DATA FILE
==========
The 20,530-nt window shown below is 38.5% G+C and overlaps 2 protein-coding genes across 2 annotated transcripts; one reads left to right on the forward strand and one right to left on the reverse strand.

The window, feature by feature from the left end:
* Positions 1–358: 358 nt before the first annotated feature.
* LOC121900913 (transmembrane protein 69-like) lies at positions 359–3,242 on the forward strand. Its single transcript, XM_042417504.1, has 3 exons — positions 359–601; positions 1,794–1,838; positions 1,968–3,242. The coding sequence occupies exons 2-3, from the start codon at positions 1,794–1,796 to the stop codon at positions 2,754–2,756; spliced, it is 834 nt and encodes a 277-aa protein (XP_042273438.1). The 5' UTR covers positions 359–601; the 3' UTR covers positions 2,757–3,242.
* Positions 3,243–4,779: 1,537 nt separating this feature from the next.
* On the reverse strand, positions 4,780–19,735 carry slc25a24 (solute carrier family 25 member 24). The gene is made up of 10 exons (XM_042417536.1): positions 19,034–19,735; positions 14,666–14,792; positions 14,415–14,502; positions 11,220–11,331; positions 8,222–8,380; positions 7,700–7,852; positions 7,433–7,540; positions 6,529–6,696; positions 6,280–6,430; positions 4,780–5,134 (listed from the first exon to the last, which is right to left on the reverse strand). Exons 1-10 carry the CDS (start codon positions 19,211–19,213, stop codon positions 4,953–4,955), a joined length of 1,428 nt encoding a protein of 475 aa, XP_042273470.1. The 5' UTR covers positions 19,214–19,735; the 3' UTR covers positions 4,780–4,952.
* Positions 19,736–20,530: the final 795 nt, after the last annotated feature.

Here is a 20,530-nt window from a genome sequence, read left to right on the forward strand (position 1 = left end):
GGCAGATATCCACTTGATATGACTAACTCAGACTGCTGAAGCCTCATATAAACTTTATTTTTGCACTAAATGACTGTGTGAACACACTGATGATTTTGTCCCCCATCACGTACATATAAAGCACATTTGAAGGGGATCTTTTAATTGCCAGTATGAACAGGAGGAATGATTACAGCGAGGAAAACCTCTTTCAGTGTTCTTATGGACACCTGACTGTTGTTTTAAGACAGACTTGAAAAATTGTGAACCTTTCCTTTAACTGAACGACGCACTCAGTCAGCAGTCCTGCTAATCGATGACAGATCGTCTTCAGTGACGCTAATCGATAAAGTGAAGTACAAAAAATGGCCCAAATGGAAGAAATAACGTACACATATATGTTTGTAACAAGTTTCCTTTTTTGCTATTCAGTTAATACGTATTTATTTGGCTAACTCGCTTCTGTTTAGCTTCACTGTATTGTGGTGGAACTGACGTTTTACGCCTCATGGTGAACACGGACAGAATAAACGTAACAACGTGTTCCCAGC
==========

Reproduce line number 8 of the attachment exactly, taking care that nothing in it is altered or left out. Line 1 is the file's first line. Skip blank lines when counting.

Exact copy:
Here is a 20,530-nt window from a genome sequence, read left to right on the forward strand (position 1 = left end):